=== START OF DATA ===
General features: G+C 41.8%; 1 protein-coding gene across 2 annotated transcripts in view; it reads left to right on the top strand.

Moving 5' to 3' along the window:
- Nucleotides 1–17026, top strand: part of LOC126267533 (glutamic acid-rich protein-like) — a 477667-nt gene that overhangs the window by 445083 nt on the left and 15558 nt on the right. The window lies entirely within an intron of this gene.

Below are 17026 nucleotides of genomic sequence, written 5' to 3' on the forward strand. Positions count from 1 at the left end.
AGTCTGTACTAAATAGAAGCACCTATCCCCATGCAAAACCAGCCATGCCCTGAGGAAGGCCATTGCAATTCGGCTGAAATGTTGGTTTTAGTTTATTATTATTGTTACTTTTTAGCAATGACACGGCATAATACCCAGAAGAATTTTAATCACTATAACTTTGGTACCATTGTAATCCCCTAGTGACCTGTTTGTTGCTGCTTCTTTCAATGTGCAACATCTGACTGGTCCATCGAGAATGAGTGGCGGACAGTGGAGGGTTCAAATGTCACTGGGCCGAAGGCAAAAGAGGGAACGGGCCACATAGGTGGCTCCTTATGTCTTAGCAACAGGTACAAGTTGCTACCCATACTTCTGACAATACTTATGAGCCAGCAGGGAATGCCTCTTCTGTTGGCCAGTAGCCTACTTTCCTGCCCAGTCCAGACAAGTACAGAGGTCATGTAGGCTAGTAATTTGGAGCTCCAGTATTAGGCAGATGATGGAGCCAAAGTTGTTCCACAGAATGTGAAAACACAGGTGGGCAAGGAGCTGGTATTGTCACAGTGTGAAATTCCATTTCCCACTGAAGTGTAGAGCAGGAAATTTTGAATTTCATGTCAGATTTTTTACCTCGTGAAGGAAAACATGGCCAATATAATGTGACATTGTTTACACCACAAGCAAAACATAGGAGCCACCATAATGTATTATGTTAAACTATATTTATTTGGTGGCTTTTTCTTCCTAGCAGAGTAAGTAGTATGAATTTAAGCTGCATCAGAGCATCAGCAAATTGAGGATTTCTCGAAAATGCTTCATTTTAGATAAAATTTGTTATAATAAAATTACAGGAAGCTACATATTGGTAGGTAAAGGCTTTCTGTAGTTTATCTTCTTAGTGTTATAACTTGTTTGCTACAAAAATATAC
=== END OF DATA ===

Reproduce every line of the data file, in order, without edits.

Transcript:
General features: G+C 41.8%; 1 protein-coding gene across 2 annotated transcripts in view; it reads left to right on the top strand.

Moving 5' to 3' along the window:
- Nucleotides 1–17026, top strand: part of LOC126267533 (glutamic acid-rich protein-like) — a 477667-nt gene that overhangs the window by 445083 nt on the left and 15558 nt on the right. The window lies entirely within an intron of this gene.

Below are 17026 nucleotides of genomic sequence, written 5' to 3' on the forward strand. Positions count from 1 at the left end.
AGTCTGTACTAAATAGAAGCACCTATCCCCATGCAAAACCAGCCATGCCCTGAGGAAGGCCATTGCAATTCGGCTGAAATGTTGGTTTTAGTTTATTATTATTGTTACTTTTTAGCAATGACACGGCATAATACCCAGAAGAATTTTAATCACTATAACTTTGGTACCATTGTAATCCCCTAGTGACCTGTTTGTTGCTGCTTCTTTCAATGTGCAACATCTGACTGGTCCATCGAGAATGAGTGGCGGACAGTGGAGGGTTCAAATGTCACTGGGCCGAAGGCAAAAGAGGGAACGGGCCACATAGGTGGCTCCTTATGTCTTAGCAACAGGTACAAGTTGCTACCCATACTTCTGACAATACTTATGAGCCAGCAGGGAATGCCTCTTCTGTTGGCCAGTAGCCTACTTTCCTGCCCAGTCCAGACAAGTACAGAGGTCATGTAGGCTAGTAATTTGGAGCTCCAGTATTAGGCAGATGATGGAGCCAAAGTTGTTCCACAGAATGTGAAAACACAGGTGGGCAAGGAGCTGGTATTGTCACAGTGTGAAATTCCATTTCCCACTGAAGTGTAGAGCAGGAAATTTTGAATTTCATGTCAGATTTTTTACCTCGTGAAGGAAAACATGGCCAATATAATGTGACATTGTTTACACCACAAGCAAAACATAGGAGCCACCATAATGTATTATGTTAAACTATATTTATTTGGTGGCTTTTTCTTCCTAGCAGAGTAAGTAGTATGAATTTAAGCTGCATCAGAGCATCAGCAAATTGAGGATTTCTCGAAAATGCTTCATTTTAGATAAAATTTGTTATAATAAAATTACAGGAAGCTACATATTGGTAGGTAAAGGCTTTCTGTAGTTTATCTTCTTAGTGTTATAACTTGTTTGCTACAAAAATATAC